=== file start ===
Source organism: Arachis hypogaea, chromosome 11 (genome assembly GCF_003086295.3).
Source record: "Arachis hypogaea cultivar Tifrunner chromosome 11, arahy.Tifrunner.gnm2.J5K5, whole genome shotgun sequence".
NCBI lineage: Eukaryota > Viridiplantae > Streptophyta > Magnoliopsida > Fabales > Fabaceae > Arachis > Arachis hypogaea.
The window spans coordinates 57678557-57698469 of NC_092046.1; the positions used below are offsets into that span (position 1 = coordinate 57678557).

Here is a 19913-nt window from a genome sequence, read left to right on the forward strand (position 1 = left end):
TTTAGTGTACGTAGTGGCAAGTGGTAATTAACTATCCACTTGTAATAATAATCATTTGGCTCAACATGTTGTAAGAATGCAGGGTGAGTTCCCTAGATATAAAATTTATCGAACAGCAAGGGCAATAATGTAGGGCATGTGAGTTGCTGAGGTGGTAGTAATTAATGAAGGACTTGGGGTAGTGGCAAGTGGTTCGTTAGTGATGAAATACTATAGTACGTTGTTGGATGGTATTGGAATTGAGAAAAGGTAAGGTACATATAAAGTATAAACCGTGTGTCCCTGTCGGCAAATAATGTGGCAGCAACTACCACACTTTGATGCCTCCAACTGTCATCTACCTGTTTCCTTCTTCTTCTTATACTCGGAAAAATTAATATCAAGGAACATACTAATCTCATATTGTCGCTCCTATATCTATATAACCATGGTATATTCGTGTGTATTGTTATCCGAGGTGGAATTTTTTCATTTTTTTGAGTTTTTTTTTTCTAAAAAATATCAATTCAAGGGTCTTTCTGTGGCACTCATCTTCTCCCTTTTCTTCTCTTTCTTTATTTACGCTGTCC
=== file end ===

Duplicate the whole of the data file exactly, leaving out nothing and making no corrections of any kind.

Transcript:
Source organism: Arachis hypogaea, chromosome 11 (genome assembly GCF_003086295.3).
Source record: "Arachis hypogaea cultivar Tifrunner chromosome 11, arahy.Tifrunner.gnm2.J5K5, whole genome shotgun sequence".
NCBI lineage: Eukaryota > Viridiplantae > Streptophyta > Magnoliopsida > Fabales > Fabaceae > Arachis > Arachis hypogaea.
The window spans coordinates 57678557-57698469 of NC_092046.1; the positions used below are offsets into that span (position 1 = coordinate 57678557).

Here is a 19913-nt window from a genome sequence, read left to right on the forward strand (position 1 = left end):
TTTAGTGTACGTAGTGGCAAGTGGTAATTAACTATCCACTTGTAATAATAATCATTTGGCTCAACATGTTGTAAGAATGCAGGGTGAGTTCCCTAGATATAAAATTTATCGAACAGCAAGGGCAATAATGTAGGGCATGTGAGTTGCTGAGGTGGTAGTAATTAATGAAGGACTTGGGGTAGTGGCAAGTGGTTCGTTAGTGATGAAATACTATAGTACGTTGTTGGATGGTATTGGAATTGAGAAAAGGTAAGGTACATATAAAGTATAAACCGTGTGTCCCTGTCGGCAAATAATGTGGCAGCAACTACCACACTTTGATGCCTCCAACTGTCATCTACCTGTTTCCTTCTTCTTCTTATACTCGGAAAAATTAATATCAAGGAACATACTAATCTCATATTGTCGCTCCTATATCTATATAACCATGGTATATTCGTGTGTATTGTTATCCGAGGTGGAATTTTTTCATTTTTTTGAGTTTTTTTTTTCTAAAAAATATCAATTCAAGGGTCTTTCTGTGGCACTCATCTTCTCCCTTTTCTTCTCTTTCTTTATTTACGCTGTCC